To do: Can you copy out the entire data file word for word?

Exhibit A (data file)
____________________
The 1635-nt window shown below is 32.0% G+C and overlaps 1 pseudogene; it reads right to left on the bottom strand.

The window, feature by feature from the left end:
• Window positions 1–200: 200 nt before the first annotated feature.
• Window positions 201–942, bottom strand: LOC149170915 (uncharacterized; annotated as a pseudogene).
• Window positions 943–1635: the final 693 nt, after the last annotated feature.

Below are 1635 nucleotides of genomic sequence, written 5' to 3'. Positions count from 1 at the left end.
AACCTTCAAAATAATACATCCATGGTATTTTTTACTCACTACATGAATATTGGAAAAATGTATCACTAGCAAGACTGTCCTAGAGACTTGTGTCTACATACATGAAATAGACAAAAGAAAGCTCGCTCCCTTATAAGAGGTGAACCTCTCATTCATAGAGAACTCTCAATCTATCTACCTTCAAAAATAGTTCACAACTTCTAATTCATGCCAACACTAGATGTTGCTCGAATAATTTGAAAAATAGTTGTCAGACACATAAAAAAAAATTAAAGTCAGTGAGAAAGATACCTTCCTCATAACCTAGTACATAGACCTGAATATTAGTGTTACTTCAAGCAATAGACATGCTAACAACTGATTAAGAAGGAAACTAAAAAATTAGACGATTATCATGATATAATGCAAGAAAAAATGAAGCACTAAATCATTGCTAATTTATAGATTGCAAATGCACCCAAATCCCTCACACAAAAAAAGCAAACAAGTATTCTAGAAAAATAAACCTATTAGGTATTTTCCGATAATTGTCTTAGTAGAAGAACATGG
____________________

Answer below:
The 1635-nt window shown below is 32.0% G+C and overlaps 1 pseudogene; it reads right to left on the bottom strand.

The window, feature by feature from the left end:
• Window positions 1–200: 200 nt before the first annotated feature.
• Window positions 201–942, bottom strand: LOC149170915 (uncharacterized; annotated as a pseudogene).
• Window positions 943–1635: the final 693 nt, after the last annotated feature.

Below are 1635 nucleotides of genomic sequence, written 5' to 3'. Positions count from 1 at the left end.
AACCTTCAAAATAATACATCCATGGTATTTTTTACTCACTACATGAATATTGGAAAAATGTATCACTAGCAAGACTGTCCTAGAGACTTGTGTCTACATACATGAAATAGACAAAAGAAAGCTCGCTCCCTTATAAGAGGTGAACCTCTCATTCATAGAGAACTCTCAATCTATCTACCTTCAAAAATAGTTCACAACTTCTAATTCATGCCAACACTAGATGTTGCTCGAATAATTTGAAAAATAGTTGTCAGACACATAAAAAAAAATTAAAGTCAGTGAGAAAGATACCTTCCTCATAACCTAGTACATAGACCTGAATATTAGTGTTACTTCAAGCAATAGACATGCTAACAACTGATTAAGAAGGAAACTAAAAAATTAGACGATTATCATGATATAATGCAAGAAAAAATGAAGCACTAAATCATTGCTAATTTATAGATTGCAAATGCACCCAAATCCCTCACACAAAAAAAGCAAACAAGTATTCTAGAAAAATAAACCTATTAGGTATTTTCCGATAATTGTCTTAGTAGAAGAACATGG